Baking Basics: Flour and Gluten

“The recipe calls for cake flour. Can I just use all-purpose flour because that’s what I have at the moment?”

“What is pastry flour? I can’t find it at the store.”

These questions may sound familiar to you if you are new to baking. At first, this can be overwhelming because oh my God, there are too many flour types out there! Fret not, because once you understand the basic concept behind the categorization of flour, you’re gonna feel like a baking genius. Seriously.

To make it simple, flour can be divided to three categories based on its protein content:-

  1. Low protein content (<8%): cake flour and pastry flour.
  2. Medium protein content (9-12%): all purpose flour.
  3. High protein content (>13%): bread flour.

Don’t worry, you don’t have to memorize that. The first thing that you need to remember is this:

The higher the protein content is, the more gluten is formed.

Gluten is a protein in flour that contributes to the chewy texture of the bread. You see, this is why bread flour has the highest protein content. Bread needs gluten to get that chewiness.

On the other hand, we don’t want our cakes and pastries to be chewy, do we? We want them to be tender and crumbly. This is the very reason why we use low protein flour to make cakes and pastries. Too much gluten is a no-no.

The other important key that you need to remember is this:

Gluten is activated by water and pressure, and is hindered by fats.

When making pastries, the first step that we do is to coat the flour with butter. This first step is very critical. By rubbing the flour and butter together, it creates a fat coating around the flour to hinder the gluten formation before the dough is later mixed with water. Many recipes also warn about not mixing the dough too much as this will promote gluten formation.

Whereas when making bread, the flour is directly mixed water. Hence, gluten is activated. Bread-making requires a lot of (but not too much, it will be too hard!) pressure from the kneading process, which also contributes to activate gluten.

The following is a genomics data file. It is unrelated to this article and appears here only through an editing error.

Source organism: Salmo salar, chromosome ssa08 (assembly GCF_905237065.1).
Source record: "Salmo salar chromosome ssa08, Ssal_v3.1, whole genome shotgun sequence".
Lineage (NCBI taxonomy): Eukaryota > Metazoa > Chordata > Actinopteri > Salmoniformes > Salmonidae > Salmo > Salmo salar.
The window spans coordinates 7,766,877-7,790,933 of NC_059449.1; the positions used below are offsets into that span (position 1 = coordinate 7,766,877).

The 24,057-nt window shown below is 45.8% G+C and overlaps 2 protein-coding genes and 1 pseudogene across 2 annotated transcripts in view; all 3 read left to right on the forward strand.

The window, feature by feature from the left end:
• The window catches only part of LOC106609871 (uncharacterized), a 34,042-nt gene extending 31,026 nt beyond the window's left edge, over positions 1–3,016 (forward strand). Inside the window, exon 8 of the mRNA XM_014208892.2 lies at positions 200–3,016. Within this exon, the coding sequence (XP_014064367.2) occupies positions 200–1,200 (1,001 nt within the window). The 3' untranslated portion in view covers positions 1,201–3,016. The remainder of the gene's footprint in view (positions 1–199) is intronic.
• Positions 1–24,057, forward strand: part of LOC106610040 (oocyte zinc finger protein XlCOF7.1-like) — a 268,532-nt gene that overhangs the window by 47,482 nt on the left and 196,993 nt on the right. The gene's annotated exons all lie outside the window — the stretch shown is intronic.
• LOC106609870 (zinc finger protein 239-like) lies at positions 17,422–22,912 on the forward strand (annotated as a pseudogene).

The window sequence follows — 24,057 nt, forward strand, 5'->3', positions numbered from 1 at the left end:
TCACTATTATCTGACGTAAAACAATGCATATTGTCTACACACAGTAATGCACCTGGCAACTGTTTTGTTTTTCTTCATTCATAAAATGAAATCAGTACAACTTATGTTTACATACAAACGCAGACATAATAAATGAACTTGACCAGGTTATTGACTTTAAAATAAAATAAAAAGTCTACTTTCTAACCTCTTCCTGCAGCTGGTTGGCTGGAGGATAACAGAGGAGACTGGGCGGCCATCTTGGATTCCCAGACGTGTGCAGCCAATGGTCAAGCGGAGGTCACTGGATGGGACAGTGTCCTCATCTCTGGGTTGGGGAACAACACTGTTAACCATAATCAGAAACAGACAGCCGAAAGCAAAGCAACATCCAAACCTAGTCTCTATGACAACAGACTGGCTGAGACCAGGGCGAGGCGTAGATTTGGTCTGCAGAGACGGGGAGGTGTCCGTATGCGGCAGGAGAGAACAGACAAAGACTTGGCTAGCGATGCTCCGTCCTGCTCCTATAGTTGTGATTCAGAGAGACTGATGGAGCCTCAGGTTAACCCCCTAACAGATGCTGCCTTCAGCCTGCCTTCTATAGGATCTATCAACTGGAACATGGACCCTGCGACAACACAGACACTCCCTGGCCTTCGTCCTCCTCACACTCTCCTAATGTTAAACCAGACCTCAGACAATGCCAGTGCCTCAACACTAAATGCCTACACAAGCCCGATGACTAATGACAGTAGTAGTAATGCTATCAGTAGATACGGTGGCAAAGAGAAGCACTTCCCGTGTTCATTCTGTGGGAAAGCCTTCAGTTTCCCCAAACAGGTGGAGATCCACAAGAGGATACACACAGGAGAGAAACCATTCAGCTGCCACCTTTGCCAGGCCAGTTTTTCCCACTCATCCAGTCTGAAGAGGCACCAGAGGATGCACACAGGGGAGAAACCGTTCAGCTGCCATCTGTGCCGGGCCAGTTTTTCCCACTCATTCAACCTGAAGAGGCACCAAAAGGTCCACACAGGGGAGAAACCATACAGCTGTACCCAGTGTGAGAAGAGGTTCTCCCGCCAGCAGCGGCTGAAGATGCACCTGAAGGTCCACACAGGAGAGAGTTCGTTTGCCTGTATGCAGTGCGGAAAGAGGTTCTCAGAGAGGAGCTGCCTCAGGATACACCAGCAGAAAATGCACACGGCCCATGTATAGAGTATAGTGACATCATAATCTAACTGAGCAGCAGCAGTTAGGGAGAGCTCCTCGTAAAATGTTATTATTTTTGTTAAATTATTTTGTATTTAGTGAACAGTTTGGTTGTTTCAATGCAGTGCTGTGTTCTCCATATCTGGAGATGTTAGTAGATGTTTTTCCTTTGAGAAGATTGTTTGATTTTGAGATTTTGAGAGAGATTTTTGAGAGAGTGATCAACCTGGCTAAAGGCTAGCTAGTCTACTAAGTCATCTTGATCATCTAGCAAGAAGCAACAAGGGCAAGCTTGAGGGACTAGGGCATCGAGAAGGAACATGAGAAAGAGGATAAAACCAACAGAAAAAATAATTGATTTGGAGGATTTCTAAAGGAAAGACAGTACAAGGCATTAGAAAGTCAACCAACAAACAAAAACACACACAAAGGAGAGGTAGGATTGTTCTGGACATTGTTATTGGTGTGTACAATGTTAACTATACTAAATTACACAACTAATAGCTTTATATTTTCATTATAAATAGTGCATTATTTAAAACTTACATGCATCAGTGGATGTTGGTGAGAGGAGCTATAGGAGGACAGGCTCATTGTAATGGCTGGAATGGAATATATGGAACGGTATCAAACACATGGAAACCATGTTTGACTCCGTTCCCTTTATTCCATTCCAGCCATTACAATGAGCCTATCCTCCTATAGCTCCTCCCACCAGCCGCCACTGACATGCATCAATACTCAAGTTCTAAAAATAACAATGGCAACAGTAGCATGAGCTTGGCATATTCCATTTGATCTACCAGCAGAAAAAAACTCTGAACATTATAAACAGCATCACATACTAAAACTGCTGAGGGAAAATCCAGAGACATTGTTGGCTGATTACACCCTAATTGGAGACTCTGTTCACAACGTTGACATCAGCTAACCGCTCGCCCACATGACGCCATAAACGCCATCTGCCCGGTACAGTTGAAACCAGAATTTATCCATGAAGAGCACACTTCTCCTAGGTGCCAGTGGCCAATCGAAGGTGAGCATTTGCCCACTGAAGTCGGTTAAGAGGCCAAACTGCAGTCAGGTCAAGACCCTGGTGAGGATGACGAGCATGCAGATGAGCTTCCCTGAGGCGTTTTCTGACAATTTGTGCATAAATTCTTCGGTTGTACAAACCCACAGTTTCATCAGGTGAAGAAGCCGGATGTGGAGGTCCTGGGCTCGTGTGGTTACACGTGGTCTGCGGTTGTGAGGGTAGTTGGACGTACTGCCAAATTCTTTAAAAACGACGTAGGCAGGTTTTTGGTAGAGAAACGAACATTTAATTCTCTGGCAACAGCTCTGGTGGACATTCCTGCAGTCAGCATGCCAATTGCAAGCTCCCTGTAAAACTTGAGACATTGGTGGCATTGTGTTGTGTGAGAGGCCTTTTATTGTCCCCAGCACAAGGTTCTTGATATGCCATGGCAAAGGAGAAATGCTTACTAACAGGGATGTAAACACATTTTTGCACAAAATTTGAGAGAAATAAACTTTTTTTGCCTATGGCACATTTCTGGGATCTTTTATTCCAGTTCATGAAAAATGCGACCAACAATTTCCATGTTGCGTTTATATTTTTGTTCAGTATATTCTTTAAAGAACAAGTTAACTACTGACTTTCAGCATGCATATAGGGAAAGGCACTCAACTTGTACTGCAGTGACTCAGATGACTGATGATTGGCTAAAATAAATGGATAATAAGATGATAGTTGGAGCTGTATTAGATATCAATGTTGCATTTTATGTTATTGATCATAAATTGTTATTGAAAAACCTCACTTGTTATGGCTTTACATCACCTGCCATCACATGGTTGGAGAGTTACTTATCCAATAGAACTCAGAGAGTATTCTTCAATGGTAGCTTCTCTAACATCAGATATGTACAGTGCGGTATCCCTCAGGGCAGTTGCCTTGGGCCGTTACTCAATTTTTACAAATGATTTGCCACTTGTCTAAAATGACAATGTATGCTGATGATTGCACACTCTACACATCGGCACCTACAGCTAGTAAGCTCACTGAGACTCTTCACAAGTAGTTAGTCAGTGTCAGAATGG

Wait, so that means we need to keep all the cake flour, pastry flour, and bread flour at our kitchen since the protein content in each flour is so crucial? No. Good news! Here is where the all-purpose flour play an important part. We can substitute cake flour and pastry flour with all-purpose flour. The key is to reduce the protein content in all-purpose flour by replacing some part of it with corn starch.

To substitute 125gr (1 cup) of cake flour, take 125gr (1 cup) of all-purpose flour, take away back 2 tablespoons of the all-purpose flour, then replace with 2 tablespoons of corn starch.

125gr (1 cup) of cake flour = 125gr (1 cup) of all purpose flour – 2 tablespoons of all purpose flour + 2 tablespoon of corn starch.

To substitute pastry flour, use this golden ratio of 7 parts of all-purpose flour : 1 part of corn starch. In other words, to substitute 80gr of pastry flour, use 70gr all-purpose flour and 10gr of corn starch.

Of course, these formulas are not really absolute. You can refer to other sources if you like.

I couldn’t find any reliable substitution for bread flour. I think it is best to follow the recipe when bread flour is specifically mentioned. There is no harm to use all-purpose flour to make bread if that’s all what you have. I have tried it before. The bread still raised well and was chewy, but there was definitely a difference in the texture. The bread was more cake-like.

So after all this (simple, hopefully) explanation, we can conclude that: instead of buying all types of flour, we can save some cost by just having some all-purpose flour, bread flour and corn starch ready in our kitchen.

I hope that my explanation here is simple enough to understand. If you are a baking geek or would like to know more about the baking science behind it, you can have a further reads on these references below.


  • What is high gluten flour? by Joe Pastry (link)
  • How do I choose the right kind of flour? by PastryChefOnline (link)
  • What’s the difference? by The Kitchn (link)
  • BakeWise by Shirley O. Corriher (link)

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